Declan Rice made his first competitive senior international appearance on Friday. A momentous occasion for the West Ham defender, but also in the debate about players choosing one country over another for their international careers.
Rice progressed through Ireland’s youth set-up and even made three senior appearances. But none were competitive fixtures, so he wasn’t bound to the Irish, and earlier this month, Rice pledged his future to England. Gareth Southgate duly selected him for the Three Lions’ opening two Euro 2020 qualifiers.
That was met with fury in Ireland, not only because they lost a potential generational player but also because of their fierce rivalry with England, fraught with political tensions and a bloody history. It’s hard not to sympathise; they’ve essentially had a player poached by their bitterest rivals, who can offer more money and a better shot at international triumph.
It’s equally hard to begrudge Rice his choice. Born in London, he has lived his entire life in England with a footballing education completed on English shores.
And it’s possible for Rice to identify as both Irish and English. Someone having dual nationalities is a far more common phenomenon now than in previous generations. For example, Raheem Sterling chose to play for England despite being born in Jamaica, having moved to London when he was just five and, like Rice, honing his talents entirely in his adopted country.
Wilfried Zaha did the opposite to Rice and Sterling, opting to play for Ivory Coast, where he was born, rather than for England, despite making appearances across various age groups in England’s set-up and even appearing for the senior team in a friendly.
He faced a similar outcry to Rice, getting accused by the English media of betrayal, softness, taking the easy way out. Players say they don’t pay attention to the press, but Zaha probably felt vindicated after that reaction.
A wider issue still remains: these players have to make a binding choice early in their lives, but can grapple with their identities for long after. Rice is 20 years old; other international careers begin even earlier. Is that not too early an age to be forced into a lifelong commitment?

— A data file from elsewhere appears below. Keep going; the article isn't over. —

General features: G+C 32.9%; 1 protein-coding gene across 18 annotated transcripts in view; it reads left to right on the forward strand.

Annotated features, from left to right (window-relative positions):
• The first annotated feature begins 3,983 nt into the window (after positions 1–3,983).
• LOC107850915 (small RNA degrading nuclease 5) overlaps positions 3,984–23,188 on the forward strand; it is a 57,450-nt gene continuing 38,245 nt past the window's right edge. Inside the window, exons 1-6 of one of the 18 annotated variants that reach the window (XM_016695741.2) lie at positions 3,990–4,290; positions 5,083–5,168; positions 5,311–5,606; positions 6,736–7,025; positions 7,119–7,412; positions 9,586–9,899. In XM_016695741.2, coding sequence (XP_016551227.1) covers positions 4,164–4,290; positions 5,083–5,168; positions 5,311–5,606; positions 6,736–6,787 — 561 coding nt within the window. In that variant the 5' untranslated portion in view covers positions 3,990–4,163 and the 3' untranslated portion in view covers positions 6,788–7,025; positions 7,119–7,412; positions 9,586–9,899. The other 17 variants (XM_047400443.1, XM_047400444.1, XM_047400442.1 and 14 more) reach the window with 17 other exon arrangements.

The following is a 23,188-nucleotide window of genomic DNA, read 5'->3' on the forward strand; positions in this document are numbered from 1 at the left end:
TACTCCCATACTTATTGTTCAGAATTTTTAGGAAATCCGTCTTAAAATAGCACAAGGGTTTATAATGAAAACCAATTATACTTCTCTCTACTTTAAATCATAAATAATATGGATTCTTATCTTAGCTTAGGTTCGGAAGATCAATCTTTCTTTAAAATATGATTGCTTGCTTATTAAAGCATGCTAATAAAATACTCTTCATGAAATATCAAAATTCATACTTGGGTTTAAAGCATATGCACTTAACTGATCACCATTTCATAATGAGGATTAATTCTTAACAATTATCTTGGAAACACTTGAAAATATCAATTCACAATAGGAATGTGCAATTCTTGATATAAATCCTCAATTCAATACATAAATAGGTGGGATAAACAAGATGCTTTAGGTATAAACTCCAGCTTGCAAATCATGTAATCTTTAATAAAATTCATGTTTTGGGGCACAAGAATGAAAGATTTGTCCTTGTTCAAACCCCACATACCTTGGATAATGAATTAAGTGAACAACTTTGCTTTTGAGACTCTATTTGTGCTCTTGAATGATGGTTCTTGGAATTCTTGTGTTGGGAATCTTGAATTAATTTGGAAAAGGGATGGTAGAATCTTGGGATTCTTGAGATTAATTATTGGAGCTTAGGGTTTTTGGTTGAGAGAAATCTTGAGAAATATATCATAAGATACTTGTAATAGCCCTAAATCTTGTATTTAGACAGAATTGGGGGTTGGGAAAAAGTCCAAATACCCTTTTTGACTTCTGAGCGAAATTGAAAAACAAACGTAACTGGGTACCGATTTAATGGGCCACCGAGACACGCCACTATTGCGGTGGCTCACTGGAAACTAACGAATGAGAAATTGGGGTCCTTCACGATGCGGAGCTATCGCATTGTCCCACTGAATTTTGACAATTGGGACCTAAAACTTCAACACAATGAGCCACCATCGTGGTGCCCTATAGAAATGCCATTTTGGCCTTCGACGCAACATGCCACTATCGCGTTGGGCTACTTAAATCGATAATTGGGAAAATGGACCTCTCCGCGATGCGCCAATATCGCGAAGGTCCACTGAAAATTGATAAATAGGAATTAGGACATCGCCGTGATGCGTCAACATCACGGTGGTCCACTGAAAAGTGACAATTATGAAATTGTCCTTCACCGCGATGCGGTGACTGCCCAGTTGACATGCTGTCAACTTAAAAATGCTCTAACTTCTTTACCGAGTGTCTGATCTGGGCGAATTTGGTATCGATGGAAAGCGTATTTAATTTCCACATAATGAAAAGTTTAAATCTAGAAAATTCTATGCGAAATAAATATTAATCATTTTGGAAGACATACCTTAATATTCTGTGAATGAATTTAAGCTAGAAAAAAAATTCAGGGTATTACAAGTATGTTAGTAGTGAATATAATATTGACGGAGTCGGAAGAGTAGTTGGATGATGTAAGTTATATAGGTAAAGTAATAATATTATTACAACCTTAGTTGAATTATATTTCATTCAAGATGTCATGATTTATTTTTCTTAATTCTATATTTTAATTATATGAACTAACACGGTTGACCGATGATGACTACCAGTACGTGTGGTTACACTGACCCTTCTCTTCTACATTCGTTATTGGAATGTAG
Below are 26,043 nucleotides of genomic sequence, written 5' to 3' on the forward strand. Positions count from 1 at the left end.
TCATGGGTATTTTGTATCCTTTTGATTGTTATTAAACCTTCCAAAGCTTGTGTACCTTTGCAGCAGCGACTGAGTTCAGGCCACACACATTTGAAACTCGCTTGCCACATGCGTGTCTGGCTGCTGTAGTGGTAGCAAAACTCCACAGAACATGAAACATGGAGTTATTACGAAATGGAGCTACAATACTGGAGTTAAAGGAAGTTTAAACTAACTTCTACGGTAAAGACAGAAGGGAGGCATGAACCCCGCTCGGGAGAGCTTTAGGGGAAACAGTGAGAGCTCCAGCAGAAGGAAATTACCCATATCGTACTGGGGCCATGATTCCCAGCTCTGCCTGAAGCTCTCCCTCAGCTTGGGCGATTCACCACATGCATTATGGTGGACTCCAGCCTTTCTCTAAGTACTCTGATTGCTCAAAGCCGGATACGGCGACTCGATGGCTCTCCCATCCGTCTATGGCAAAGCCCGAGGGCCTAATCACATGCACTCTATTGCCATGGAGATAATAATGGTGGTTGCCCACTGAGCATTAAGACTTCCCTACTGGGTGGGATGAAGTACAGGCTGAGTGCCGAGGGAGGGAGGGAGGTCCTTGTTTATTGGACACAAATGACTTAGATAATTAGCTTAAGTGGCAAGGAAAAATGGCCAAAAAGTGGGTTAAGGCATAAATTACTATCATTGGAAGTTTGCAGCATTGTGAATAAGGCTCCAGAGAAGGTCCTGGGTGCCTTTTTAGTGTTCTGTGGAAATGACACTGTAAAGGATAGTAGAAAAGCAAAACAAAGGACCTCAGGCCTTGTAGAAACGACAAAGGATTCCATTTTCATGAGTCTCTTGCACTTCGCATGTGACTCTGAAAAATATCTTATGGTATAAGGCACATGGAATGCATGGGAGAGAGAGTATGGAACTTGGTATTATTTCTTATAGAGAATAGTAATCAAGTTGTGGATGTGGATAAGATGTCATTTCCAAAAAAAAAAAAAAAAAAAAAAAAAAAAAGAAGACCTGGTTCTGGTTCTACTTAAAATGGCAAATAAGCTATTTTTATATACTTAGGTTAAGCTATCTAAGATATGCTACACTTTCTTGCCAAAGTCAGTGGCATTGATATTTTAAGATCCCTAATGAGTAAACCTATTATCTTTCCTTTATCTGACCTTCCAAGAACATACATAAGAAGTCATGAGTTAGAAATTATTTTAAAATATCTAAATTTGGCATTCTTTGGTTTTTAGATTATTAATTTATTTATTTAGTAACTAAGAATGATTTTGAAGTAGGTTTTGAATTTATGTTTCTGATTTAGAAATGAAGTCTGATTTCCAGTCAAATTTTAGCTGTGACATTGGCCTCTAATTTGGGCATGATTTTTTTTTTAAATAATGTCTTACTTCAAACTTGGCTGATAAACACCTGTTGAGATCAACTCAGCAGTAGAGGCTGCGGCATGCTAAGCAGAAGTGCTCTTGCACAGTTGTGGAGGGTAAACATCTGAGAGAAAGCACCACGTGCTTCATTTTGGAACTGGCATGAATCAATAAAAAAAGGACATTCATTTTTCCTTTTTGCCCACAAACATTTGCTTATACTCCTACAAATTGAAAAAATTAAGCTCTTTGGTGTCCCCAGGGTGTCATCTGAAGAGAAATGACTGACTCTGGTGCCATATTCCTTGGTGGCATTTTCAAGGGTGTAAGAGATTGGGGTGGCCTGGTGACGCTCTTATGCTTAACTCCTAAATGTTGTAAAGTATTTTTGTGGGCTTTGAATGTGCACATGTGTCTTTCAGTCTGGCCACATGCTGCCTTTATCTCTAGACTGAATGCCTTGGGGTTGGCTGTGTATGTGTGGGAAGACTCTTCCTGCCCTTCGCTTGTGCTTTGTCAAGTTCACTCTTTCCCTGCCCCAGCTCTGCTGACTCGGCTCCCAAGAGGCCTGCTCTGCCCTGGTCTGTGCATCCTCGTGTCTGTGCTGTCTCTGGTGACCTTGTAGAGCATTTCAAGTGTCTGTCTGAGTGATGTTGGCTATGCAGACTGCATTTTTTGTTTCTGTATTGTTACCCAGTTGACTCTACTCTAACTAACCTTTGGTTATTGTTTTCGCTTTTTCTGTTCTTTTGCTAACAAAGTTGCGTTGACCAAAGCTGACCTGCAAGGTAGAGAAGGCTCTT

Consider Sterling, whose competitive debut for England came as a 19-year-old. If he knew then that a year later, by moving from Liverpool to Manchester City the racism he has experienced for most of his life would be dialled up to 11, the media coverage would get increasingly vicious, would he still have made the same choice?
🏠 Grew up over-looking @WembleyStadium.— SPORF (@Sporf) March 23, 2019
💉 Got a tattoo of his dream - playing at @WembleyStadium in the @England number 10 shirt.
🏴 Received his first @England cap.
👕 Earned the number 10 shirt for @England.
⚽️ Scores a hat-trick for @England.
🙏 Believe in your dreams. pic.twitter.com/lNTR2RUPP2
What if Sterling, now 24, decides he’s had enough, that he’s unappreciated in the country he calls home and that this may never change? Should a decision he made as a teenager bind him for the rest of his life?
He could retire from internationals – meaning he’d been hounded out of an England career by those abusing him. That hardly seems fair.
And this debate doesn’t apply only when there is a background of racism or any other discrimination. Personal identities can be fluid even without dark forces at work.
This is a multicultural age. People move across the world, and can belong to more than one country. A child growing up in America could identify equally with their “home” country as they do with their perhaps varied origins, anywhere from Mexico to France to India to Japan.
And that feeling of identity can change. A 16-year-old may feel more at home in the country they’re living in, and 10 years later, that same person could feel more attuned to their family’s roots.
If, ten years later, having possibly spent more time with his Irish relatives, Rice feels he made the wrong choice as a 20-year-old, shouldn’t he be allowed to change his mind?
Crystal Palace forward Wilfried Zaha could play his first game in Africa Cup of Nations qualification after being named in a 24 man Ivory Coast squad to face Rwanda .#Offside pic.twitter.com/2jLy0ONmq1— Ghetto Radio (@GhettoRadio895) March 16, 2019
Cricket allows it. Players must take a five-year hiatus from internationals before they can change to a new country, which means they have to give up appearing in at least one World Cup – which like in football runs on a four-year cycle – but the possibility exists.
Building in that sacrifice means any country change must be a carefully considered decision. It also guards against the pitfalls of such a rule, perhaps a more powerful or successful country tempting a player into switching allegiances with promises of greater riches or potential glory on offer.
The system could be tightened by permitting only one change per career, and restricting the countries a player can switch to – maybe only allowing a change of allegiance to a country a player was eligible to represent when their career began. A country looking to build a World Cup contender shouldn’t be allowed to simply offer stars from around the world citizenship (and some financial inducement) to represent their new country five years later.
There are kinks to be worked out, and ultimately any system is ripe to be exploited. Even the current one, in which players can be eligible for multiple countries in their youth, is open to the manipulation described above.
But it’s an idea that deserves consideration. As the world grows smaller, football will only benefit by becoming more open.
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